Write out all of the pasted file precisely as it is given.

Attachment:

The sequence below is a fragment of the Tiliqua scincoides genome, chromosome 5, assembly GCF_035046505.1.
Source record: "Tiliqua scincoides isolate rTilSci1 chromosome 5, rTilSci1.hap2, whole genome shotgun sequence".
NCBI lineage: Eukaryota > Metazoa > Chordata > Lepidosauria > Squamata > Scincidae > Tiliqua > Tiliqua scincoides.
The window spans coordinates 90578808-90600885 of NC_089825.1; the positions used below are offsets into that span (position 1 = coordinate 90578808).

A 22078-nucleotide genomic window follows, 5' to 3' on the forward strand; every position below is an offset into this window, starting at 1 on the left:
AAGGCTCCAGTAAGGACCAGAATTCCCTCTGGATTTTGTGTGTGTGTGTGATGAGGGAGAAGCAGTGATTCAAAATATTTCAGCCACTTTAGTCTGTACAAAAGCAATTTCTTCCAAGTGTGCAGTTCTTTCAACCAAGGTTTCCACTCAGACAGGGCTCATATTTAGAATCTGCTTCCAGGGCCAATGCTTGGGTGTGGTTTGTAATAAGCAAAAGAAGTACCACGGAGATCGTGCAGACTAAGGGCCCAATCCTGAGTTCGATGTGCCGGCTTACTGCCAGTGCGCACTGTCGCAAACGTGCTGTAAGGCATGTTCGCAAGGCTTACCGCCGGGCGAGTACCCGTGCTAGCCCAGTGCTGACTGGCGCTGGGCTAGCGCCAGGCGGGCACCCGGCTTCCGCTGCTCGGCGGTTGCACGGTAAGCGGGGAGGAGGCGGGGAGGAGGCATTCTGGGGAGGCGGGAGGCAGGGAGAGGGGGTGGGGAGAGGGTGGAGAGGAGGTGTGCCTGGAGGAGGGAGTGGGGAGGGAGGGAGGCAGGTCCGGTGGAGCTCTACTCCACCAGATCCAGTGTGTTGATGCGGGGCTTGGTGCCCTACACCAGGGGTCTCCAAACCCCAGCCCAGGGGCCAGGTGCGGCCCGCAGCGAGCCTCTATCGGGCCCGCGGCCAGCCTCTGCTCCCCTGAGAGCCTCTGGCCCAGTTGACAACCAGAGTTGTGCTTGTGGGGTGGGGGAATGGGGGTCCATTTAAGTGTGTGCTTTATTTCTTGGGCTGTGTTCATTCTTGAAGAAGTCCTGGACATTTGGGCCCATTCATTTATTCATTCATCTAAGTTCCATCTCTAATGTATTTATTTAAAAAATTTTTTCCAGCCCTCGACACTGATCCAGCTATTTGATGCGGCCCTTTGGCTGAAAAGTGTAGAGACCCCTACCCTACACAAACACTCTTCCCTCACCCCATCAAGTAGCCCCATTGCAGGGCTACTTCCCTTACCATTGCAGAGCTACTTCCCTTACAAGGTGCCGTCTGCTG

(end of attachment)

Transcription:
The sequence below is a fragment of the Tiliqua scincoides genome, chromosome 5, assembly GCF_035046505.1.
Source record: "Tiliqua scincoides isolate rTilSci1 chromosome 5, rTilSci1.hap2, whole genome shotgun sequence".
NCBI lineage: Eukaryota > Metazoa > Chordata > Lepidosauria > Squamata > Scincidae > Tiliqua > Tiliqua scincoides.
The window spans coordinates 90578808-90600885 of NC_089825.1; the positions used below are offsets into that span (position 1 = coordinate 90578808).

A 22078-nucleotide genomic window follows, 5' to 3' on the forward strand; every position below is an offset into this window, starting at 1 on the left:
AAGGCTCCAGTAAGGACCAGAATTCCCTCTGGATTTTGTGTGTGTGTGTGATGAGGGAGAAGCAGTGATTCAAAATATTTCAGCCACTTTAGTCTGTACAAAAGCAATTTCTTCCAAGTGTGCAGTTCTTTCAACCAAGGTTTCCACTCAGACAGGGCTCATATTTAGAATCTGCTTCCAGGGCCAATGCTTGGGTGTGGTTTGTAATAAGCAAAAGAAGTACCACGGAGATCGTGCAGACTAAGGGCCCAATCCTGAGTTCGATGTGCCGGCTTACTGCCAGTGCGCACTGTCGCAAACGTGCTGTAAGGCATGTTCGCAAGGCTTACCGCCGGGCGAGTACCCGTGCTAGCCCAGTGCTGACTGGCGCTGGGCTAGCGCCAGGCGGGCACCCGGCTTCCGCTGCTCGGCGGTTGCACGGTAAGCGGGGAGGAGGCGGGGAGGAGGCATTCTGGGGAGGCGGGAGGCAGGGAGAGGGGGTGGGGAGAGGGTGGAGAGGAGGTGTGCCTGGAGGAGGGAGTGGGGAGGGAGGGAGGCAGGTCCGGTGGAGCTCTACTCCACCAGATCCAGTGTGTTGATGCGGGGCTTGGTGCCCTACACCAGGGGTCTCCAAACCCCAGCCCAGGGGCCAGGTGCGGCCCGCAGCGAGCCTCTATCGGGCCCGCGGCCAGCCTCTGCTCCCCTGAGAGCCTCTGGCCCAGTTGACAACCAGAGTTGTGCTTGTGGGGTGGGGGAATGGGGGTCCATTTAAGTGTGTGCTTTATTTCTTGGGCTGTGTTCATTCTTGAAGAAGTCCTGGACATTTGGGCCCATTCATTTATTCATTCATCTAAGTTCCATCTCTAATGTATTTATTTAAAAAATTTTTTCCAGCCCTCGACACTGATCCAGCTATTTGATGCGGCCCTTTGGCTGAAAAGTGTAGAGACCCCTACCCTACACAAACACTCTTCCCTCACCCCATCAAGTAGCCCCATTGCAGGGCTACTTCCCTTACCATTGCAGAGCTACTTCCCTTACAAGGTGCCGTCTGCTG